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Searing scallops check, making yummy risotto check, preparing baby bok choy no idea! They are actually quite simple so I wanted to share with you a simple but effective way to maybe bring baby bok choy into your kitchen and not just for a special occasion.

6-8 heads of baby bok choy, trimmed, cut in half lengthwise
¼ cup olive oil
2 cloves garlic minced
½ tsp kosher salt
1 tsp freshly grated lemon zest
2 tbs fresh lemon
1 tbs white wine
freshly cracked black pepper

Preheat oven to 450’F. in a small bowl add oil, garlic and salt and toss with trimmed baby bok choy. Roast on lower rack, stirring a couple of times until wilted and tender crisp; about 6 minutes. Whisk lemon juice and zest along with the wine and pepper in a small bowl. drizzle over the roasted bok choy and arranged on your platter.

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Having a DVR is a great and terrible thing! I just got back from vacation and had WAY to many shows to catch up on. Thankfully no plans this weekend so I was able to binge watch most of them. One of the shows I just finished watching was Master Chef Junior. I can’t tell you how impressed I was with the 2 nine year old’s in the final round and at the same time how much more there is I need to learn. They know techniques and flavor profiles and are not afraid of any ingredients at age 9. I am far from 9 and there are a ton of ingredients I haven’t yet discovered. The only reason I am mentioning this show was the winner made her entree with baby bok choy and cooked it to perfection plus it wasn’t her first time using the ingredient. They made a souffle to get into the final round; I have always been intimidated by souffles but I will be making one soon!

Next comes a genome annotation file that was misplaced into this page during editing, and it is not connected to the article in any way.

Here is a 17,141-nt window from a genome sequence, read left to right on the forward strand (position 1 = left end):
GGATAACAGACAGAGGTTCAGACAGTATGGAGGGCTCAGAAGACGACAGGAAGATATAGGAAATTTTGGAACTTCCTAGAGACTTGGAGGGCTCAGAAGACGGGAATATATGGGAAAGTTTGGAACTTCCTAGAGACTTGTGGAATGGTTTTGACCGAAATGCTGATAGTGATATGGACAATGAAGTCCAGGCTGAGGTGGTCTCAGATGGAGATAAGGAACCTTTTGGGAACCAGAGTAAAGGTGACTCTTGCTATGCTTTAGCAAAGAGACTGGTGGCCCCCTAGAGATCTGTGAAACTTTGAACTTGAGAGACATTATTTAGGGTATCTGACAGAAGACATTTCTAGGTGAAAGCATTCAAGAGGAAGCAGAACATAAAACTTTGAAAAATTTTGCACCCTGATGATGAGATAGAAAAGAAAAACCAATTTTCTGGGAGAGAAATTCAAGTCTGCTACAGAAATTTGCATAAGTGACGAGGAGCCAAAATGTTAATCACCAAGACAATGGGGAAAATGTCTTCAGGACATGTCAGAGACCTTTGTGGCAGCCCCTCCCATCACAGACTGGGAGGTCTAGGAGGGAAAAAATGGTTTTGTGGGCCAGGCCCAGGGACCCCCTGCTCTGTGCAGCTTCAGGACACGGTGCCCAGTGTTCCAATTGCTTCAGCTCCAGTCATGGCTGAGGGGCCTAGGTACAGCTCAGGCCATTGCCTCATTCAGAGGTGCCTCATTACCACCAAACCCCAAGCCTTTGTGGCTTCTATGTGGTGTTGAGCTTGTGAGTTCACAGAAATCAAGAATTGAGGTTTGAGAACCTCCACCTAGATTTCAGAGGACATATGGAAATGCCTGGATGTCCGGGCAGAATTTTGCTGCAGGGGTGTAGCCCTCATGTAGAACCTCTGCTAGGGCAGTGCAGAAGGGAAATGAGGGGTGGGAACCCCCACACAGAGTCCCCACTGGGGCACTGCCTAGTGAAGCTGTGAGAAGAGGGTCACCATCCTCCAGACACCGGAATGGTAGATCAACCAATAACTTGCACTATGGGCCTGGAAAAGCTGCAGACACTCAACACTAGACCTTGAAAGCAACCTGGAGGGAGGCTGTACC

Garlic and Herb Crusted Standing Rib Roast

I realize I am still technically on vacation, we just arrived on St Thomas where we will be boarding our plane tomorrow night. I also apologize for the delay in posting this; our last night in the BVI we did not have WIFI and this is the first I have had to sit and relax a second. Never been a fan of travel days. It’s always a hurry up and wait. I will stop complaining since I am very fortunate to be on vacation.

I thought you might like to see a few cool pictures I took this past week

I just asked my husband if he wanted to stay in an order room service; a big juicy cheese burger. I am craving beef which is why I am sharing this recipe with you’ my mouth is already watering.

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This past Christmas was going to be a very small one just the four of us. Usually we have a full house so this year was completely foreign to all of us. Not in a bad way; it was actually pretty nice. We stayed in pj’s all day some of us even stayed in them for dinner.

Because there were so few of us, I definitely splurged on Christmas dinner. Another funny thing about this Christmas was I didn’t really have a plan of attack. When hosting a large crowd I tend to make lists, timelines and many kinds of dishes to have on hand. We tend to host not only dinner but sometimes lunches, breakfast for the entire weekend. This year I didn’t really have a plan, so the day before Christmas eve I asked my daughter to call the butchers and order a standing rib roast for us. When she went to pick it up, he mentioned that she was very lucky she called when she did; she go the last one and several people had called after her phew dodged that bullet.

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We had the butcher remove the bones for us, and they tied it which I didn’t really want but they asked her if we would like to make it easier for us. I was cool with the removing of the bones and normally would have been fine with tying but I wanted to make this one very herbaceous, yeah that’s a $2 word and no I didn’t spell it right; my daughter will get a chuckle out of this.

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For more intense flavor if you can salt and pepper the roast a day before you want to cook it you should. Salt and Pepper liberally cover and place in the fridge over night. Make sure you have some kitchen twine on hand just in case you need it. This is also a good time to invest in a good quality meat thermometer, essential for such an expensive cut of meat. Even though I owned a thermometer; mine failed me and I threw it away. I will be purchasing a new quality one very soon!